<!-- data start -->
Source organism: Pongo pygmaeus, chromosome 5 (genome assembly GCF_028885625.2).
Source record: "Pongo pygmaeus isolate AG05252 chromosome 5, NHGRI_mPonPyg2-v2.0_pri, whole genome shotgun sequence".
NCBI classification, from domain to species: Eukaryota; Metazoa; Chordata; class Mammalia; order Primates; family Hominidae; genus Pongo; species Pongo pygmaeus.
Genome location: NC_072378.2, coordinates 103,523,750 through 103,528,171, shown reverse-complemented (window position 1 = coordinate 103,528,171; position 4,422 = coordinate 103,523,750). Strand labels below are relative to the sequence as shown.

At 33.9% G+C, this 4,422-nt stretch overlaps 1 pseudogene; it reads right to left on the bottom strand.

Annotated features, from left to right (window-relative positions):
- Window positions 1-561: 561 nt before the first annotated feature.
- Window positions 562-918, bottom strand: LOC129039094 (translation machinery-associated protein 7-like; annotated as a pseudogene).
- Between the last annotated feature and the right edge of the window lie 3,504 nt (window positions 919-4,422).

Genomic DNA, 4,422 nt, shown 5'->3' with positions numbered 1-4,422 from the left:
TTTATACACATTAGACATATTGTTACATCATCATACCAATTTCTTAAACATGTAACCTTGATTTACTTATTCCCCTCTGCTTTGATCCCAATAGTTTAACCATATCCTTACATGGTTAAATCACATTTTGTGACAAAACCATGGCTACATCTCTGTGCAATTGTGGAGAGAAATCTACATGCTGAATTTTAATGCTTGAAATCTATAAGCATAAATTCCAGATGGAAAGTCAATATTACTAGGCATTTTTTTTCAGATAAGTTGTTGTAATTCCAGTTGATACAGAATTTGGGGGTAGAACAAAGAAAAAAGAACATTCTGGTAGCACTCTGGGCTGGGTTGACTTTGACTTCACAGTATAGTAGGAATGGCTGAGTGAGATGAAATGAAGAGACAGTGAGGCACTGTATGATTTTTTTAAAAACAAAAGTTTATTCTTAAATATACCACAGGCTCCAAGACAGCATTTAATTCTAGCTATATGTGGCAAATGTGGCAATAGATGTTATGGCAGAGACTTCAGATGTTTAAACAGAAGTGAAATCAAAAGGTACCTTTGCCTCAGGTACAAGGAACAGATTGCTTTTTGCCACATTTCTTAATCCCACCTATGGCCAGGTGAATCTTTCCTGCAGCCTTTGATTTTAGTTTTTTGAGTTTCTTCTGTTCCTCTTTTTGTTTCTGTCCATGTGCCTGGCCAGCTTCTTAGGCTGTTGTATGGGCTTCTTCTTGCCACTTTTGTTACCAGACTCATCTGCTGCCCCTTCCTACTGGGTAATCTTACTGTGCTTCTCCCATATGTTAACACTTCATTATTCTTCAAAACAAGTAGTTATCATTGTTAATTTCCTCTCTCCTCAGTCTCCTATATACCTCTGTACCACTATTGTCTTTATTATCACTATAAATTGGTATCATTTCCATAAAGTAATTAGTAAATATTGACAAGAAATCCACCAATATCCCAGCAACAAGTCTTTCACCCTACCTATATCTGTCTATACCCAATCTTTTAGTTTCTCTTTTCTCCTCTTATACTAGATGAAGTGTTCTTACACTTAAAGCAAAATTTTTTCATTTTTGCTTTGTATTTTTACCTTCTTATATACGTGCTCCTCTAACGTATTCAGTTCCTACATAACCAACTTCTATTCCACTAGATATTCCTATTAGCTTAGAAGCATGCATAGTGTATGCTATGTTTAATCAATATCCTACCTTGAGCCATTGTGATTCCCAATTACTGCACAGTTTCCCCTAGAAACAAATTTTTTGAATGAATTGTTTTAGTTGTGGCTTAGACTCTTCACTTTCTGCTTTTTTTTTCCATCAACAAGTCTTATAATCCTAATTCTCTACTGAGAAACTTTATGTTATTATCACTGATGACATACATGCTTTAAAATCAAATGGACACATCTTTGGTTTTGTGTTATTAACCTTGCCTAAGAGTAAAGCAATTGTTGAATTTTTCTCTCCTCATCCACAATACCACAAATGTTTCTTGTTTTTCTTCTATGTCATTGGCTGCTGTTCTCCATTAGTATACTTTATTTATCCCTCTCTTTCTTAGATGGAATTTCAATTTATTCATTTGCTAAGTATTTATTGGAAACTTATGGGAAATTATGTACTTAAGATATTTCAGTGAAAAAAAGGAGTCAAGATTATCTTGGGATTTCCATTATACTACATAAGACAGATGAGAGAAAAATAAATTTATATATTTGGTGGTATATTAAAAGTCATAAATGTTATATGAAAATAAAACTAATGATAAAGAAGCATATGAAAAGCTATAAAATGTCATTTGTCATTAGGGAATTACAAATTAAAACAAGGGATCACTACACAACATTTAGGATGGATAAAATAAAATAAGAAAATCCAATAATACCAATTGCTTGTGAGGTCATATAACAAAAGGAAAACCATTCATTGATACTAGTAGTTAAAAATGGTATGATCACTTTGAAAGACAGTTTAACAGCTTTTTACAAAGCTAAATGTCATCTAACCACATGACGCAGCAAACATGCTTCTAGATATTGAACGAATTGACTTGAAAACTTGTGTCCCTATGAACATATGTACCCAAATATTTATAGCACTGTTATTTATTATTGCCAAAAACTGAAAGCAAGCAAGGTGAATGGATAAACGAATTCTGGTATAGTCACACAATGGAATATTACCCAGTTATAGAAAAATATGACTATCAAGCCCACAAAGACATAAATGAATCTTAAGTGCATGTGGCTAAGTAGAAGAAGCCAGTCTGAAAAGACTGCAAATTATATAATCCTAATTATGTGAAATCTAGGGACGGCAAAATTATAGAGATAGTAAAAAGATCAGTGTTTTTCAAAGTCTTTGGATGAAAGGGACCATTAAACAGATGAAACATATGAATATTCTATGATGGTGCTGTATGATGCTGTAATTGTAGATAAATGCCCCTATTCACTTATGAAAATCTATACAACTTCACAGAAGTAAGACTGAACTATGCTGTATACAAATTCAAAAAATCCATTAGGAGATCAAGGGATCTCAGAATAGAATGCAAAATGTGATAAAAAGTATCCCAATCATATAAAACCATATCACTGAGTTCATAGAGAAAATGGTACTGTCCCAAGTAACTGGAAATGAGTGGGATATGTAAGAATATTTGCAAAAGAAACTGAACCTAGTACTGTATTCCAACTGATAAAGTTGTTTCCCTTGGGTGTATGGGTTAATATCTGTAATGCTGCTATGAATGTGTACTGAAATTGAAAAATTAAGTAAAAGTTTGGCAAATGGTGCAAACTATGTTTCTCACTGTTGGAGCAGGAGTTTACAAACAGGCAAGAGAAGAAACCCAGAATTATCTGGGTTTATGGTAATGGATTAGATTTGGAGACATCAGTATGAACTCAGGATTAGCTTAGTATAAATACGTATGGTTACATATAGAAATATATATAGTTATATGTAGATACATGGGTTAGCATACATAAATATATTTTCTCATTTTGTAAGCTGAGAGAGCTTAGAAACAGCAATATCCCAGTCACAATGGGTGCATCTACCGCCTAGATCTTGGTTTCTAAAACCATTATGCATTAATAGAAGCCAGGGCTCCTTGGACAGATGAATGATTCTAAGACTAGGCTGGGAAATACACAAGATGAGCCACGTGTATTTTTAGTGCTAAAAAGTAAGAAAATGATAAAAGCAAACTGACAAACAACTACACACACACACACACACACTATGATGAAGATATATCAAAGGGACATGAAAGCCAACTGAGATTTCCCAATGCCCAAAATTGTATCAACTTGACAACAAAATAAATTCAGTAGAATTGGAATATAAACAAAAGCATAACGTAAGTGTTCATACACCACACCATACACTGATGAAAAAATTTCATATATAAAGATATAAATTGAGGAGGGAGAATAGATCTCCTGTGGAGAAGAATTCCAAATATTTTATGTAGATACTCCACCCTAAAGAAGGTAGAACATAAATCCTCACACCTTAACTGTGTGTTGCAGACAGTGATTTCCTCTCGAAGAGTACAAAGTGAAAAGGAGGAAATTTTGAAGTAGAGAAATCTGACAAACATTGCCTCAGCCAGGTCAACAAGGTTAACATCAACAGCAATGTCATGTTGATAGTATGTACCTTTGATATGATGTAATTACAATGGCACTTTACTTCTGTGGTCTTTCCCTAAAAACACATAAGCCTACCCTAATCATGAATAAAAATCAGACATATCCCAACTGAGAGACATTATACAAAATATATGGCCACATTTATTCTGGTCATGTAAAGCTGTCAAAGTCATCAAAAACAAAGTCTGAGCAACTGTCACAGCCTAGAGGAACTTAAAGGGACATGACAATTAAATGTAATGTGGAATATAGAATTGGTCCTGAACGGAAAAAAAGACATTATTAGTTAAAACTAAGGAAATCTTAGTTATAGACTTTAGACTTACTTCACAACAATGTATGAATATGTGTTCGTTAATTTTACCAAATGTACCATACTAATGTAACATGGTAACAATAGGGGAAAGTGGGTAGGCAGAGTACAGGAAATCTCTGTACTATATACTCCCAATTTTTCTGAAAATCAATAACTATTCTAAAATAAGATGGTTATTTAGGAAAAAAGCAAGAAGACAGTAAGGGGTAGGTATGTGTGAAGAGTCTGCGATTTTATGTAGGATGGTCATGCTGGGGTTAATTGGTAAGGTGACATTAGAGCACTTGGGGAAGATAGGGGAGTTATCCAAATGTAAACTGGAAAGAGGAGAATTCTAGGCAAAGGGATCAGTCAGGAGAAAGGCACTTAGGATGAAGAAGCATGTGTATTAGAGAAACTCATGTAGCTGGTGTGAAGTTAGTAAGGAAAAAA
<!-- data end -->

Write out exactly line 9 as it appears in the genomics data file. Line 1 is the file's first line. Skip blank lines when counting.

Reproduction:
- Between the last annotated feature and the right edge of the window lie 3,504 nt (window positions 919-4,422).